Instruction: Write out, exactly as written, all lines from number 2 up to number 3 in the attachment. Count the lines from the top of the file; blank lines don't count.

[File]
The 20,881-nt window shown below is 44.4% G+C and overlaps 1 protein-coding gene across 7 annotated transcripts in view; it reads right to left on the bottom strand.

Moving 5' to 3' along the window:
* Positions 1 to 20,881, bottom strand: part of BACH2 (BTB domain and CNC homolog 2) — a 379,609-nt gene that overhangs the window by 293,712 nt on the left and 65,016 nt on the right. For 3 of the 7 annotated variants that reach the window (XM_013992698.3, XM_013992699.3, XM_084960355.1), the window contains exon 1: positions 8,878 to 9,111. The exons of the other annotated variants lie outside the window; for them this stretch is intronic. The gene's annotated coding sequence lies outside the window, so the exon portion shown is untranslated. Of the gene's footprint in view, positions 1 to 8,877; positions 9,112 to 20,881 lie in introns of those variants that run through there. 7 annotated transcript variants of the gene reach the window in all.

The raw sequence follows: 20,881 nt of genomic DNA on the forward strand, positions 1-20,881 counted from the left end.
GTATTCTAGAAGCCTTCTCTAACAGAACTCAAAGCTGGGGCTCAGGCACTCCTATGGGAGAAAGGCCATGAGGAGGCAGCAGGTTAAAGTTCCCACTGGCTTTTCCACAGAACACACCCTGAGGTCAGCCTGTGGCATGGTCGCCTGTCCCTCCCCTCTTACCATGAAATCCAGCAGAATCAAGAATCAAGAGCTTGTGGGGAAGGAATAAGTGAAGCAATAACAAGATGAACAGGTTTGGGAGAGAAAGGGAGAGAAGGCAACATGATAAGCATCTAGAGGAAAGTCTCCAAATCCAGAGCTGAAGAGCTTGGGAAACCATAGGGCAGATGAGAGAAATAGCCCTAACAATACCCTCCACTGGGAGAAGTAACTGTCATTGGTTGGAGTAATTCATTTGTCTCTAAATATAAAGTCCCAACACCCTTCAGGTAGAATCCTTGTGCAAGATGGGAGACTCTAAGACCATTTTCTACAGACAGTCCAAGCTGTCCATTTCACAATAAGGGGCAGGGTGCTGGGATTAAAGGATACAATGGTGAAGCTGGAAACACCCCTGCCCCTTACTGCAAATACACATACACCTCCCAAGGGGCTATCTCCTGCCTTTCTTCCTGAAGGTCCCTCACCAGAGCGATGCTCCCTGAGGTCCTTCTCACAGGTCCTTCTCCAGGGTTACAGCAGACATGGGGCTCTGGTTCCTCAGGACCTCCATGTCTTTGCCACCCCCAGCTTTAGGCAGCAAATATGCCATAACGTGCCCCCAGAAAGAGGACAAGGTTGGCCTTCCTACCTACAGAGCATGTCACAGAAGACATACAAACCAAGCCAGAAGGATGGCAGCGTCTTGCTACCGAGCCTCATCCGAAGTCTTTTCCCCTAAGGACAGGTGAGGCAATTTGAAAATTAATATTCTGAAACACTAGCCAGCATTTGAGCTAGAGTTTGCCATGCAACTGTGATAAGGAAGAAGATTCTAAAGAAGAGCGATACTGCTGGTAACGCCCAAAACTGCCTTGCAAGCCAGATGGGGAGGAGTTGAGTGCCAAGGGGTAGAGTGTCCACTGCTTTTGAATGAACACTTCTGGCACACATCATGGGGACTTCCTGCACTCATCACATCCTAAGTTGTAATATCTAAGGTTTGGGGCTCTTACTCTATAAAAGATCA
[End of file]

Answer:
Moving 5' to 3' along the window:
* Positions 1 to 20,881, bottom strand: part of BACH2 (BTB domain and CNC homolog 2) — a 379,609-nt gene that overhangs the window by 293,712 nt on the left and 65,016 nt on the right. For 3 of the 7 annotated variants that reach the window (XM_013992698.3, XM_013992699.3, XM_084960355.1), the window contains exon 1: positions 8,878 to 9,111. The exons of the other annotated variants lie outside the window; for them this stretch is intronic. The gene's annotated coding sequence lies outside the window, so the exon portion shown is untranslated. Of the gene's footprint in view, positions 1 to 8,877; positions 9,112 to 20,881 lie in introns of those variants that run through there. 7 annotated transcript variants of the gene reach the window in all.